Charitable donors say it’s not how much, but that you give that matters

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Friday, October 26, 2007
— What separates a person who donates $5 to the charity of their choice and one who gives $500 or more?

Nothing, said those who pledge to the United Way of North Rock County’s annual fund-raising campaign, now under way.

But does giving at a higher level make donors feel more connected to their community?

No, local United Way givers agreed.

“I don’t think it matters,” said Wendy Ceuvas, vice president of human resources at Blackhawk Credit Union.

“We don’t promote how much, it’s more about the act of doing something,’’ Ceuvas said of BCU’s workplace campaign.

Bill Albright, a Milton resident and banker, agreed.

“It’s important to give whatever you can,” said Albright, a United Way Leadership Circle giver along with his wife, Joyce. People in that group give $500 or more in their commitment to making a lasting impact in their community.

“We try to give as much as we can and balance that with the time we donate to different projects,’’ said Tom Dorscheid of his family of five.

“I don’t want to belittle anyone who doesn’t give as much as some people just because they don’t have the means to give more. Anybody who gives is doing a good thing. Everybody has to find their own balance. There’s not one formula that works for everybody,” added Dorscheid of Sanford Business to Business.

“I’ve always felt like I’ve been connected with the community whether I was giving money or not,” said Ken Pollard, an engineer for AT&T.

“I don’t feel any different than before I started giving through the company,” Pollard added.

Irving Trewyn, a grinding room supervisor at Baker Manufacturing in Evansville, said he feels more connected to the community simply because he designates where he wants his dollars to go—United Way agencies with which he has volunteered and other agencies that have benefited family members.

As Trewyn’s giving to United Way has increased, he said he has not felt anymore connected to his community than he did before.

“I just could afford more and figured my money would be just as good as my time,’’ said the former “big brother,” who now works two jobs so is unable to volunteer.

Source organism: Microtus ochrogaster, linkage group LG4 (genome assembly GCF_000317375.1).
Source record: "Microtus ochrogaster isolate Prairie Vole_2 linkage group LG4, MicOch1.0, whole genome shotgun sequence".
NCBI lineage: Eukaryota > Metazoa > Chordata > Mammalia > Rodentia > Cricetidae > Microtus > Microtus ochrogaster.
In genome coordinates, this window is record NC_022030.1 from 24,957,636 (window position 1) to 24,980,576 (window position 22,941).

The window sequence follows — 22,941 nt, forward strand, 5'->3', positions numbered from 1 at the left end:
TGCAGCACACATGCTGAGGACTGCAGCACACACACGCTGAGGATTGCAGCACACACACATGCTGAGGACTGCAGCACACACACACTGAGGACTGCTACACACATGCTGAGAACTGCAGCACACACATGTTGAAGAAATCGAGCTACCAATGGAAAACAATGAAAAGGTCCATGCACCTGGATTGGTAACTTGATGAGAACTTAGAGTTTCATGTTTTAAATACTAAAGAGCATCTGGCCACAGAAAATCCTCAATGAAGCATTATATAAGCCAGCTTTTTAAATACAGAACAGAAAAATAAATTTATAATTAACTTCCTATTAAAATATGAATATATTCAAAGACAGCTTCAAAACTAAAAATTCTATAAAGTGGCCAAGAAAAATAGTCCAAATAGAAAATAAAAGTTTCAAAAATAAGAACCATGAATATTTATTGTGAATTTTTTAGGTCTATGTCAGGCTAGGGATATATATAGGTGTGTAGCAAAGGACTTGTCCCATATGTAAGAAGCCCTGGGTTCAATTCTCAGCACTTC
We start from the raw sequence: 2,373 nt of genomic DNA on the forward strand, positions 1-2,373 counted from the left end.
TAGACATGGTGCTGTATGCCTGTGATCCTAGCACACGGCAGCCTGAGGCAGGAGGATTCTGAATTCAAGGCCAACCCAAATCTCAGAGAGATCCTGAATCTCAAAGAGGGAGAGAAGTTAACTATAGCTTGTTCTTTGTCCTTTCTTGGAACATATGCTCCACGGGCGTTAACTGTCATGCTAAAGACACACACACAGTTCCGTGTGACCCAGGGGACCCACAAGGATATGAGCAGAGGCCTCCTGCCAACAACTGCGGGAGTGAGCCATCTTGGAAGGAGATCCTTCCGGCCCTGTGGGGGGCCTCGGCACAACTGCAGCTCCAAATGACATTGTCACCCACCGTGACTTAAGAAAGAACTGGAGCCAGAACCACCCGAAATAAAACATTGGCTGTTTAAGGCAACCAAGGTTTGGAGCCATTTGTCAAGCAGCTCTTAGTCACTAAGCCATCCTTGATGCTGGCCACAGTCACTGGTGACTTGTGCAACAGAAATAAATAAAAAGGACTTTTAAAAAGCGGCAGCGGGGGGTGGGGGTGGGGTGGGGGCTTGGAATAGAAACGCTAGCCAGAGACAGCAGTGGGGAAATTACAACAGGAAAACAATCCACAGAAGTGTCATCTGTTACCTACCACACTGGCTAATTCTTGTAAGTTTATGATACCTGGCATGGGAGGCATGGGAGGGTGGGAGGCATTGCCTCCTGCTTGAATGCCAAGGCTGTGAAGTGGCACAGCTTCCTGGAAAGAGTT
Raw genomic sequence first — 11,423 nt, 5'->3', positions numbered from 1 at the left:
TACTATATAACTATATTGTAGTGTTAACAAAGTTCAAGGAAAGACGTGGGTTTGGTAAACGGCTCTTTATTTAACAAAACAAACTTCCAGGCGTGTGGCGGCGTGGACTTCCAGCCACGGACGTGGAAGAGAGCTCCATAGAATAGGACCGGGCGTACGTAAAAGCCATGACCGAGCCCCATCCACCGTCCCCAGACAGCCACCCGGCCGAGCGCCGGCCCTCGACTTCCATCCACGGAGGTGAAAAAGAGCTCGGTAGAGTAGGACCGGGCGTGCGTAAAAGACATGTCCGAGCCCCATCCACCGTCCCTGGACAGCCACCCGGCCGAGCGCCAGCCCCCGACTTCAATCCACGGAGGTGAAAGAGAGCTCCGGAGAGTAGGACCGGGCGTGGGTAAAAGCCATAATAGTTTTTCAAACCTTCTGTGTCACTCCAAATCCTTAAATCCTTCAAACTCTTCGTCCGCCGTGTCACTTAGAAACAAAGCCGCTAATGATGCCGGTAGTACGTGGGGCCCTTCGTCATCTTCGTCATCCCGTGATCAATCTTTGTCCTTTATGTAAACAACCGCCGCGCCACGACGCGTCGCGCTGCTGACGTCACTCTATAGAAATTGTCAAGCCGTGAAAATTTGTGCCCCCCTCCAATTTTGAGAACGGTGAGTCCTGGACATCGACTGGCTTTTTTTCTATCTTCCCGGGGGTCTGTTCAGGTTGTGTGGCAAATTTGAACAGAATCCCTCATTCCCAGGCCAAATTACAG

Similar factors motivate people in their giving.

“Each of us is very blessed with our lives, and we need to share that with others,’’ said Joyce Albright, who is a speech pathologist at a Janesville elementary school where she sees parents of her students struggling even though they work hard.

“It’s an obligation to help others in our communities,’’ she added.

Her husband agreed.

By donating, “you get a feeling that you’re bettering the lives of people far less fortunate.”

That, too, is how Trewyn described his motivation for giving.

“It’s a feeling I’m helping somebody that really needs it,” he said.

Pollard also gets that warm, fuzzy feeling by contributing to United Way and volunteering with his family—wife and twin teenagers—in the community.

“There’s a lot of people not as fortunate as myself and my family. It makes you feel good about being able to help somebody out that’s less fortunate,’’ Pollard said.

It’s only natural Dorscheid and his family are big supporters of community projects because both he and his wife were raised in families that gave of both their time and money, which are tied together, he said.

“I don’t think you can give to organizations without feeling like a part of it. We just feel that if everybody gives a little bit of themselves, it helps everybody,’’ Dorscheid said.

“There’s value when you can see the benefits of how a community that grows helps each other,” Dorscheid said.


Contribute through your workplace campaign if available. Otherwise, go to www.uwnrc.org and click on the “Give Now” button or call (608) 757-3040.


1. Clarify your values.

-- Do this before you open your checkbook, volunteer or look at that letter from a charity.

2. Identify your preferences.

Ask yourself: “What issues are important to me?” Hunger? Animal welfare? Helping sick children?

Where should the charity do its work—in your neighborhood, region, country or internationally?

Ask yourself if you want to support a large or small charity, a new or an old one.

3. Search GuideStar—a leading source of information on U.S. nonprofits with a searchable database of more than 1.7 million IRS-recognized nonprofit organizations—to find charities that meet your criteria.

4. Focus on the charity’s mission.

Look at each charity’s description in the GuideStar search results, on its Web site or in its literature.

-- Find the nonprofits that fit best with your values.

5. Eliminate organizations that don’t meet your criteria.

6. Verify a charity’s legitimacy.

-- If you find a charity on GuideStar (www.guidestar.org), you know it’s legitimate because all nonprofits listed on the Web site either are registered with the IRS or have provided proof of their status as legitimate nonprofits that meet the IRS criteria for tax-exempt organizations. You can see at a glance if your contribution will be deductible.

If the charity is not on GuideStar, ask to see its letter of determination.

If the organization is faith based, ask to see its official listing in a directory for its denomination.

7. Get the facts.

A reputable organization will define its mission and programs, have measurable goals and use concrete criteria to describe its achievements.

8. Compare apples to apples.

Be sure to compare charities that do the same kind of work, especially if you’re looking at their finances. The type of work a charity does can affect its operating costs dramatically.

9. Avoid charities that won’t share information or pressure you.

10. Trust your instincts.

Source: GuideStar at www.guidestar.org

Last updated: 12:19 pm Thursday, December 13, 2012

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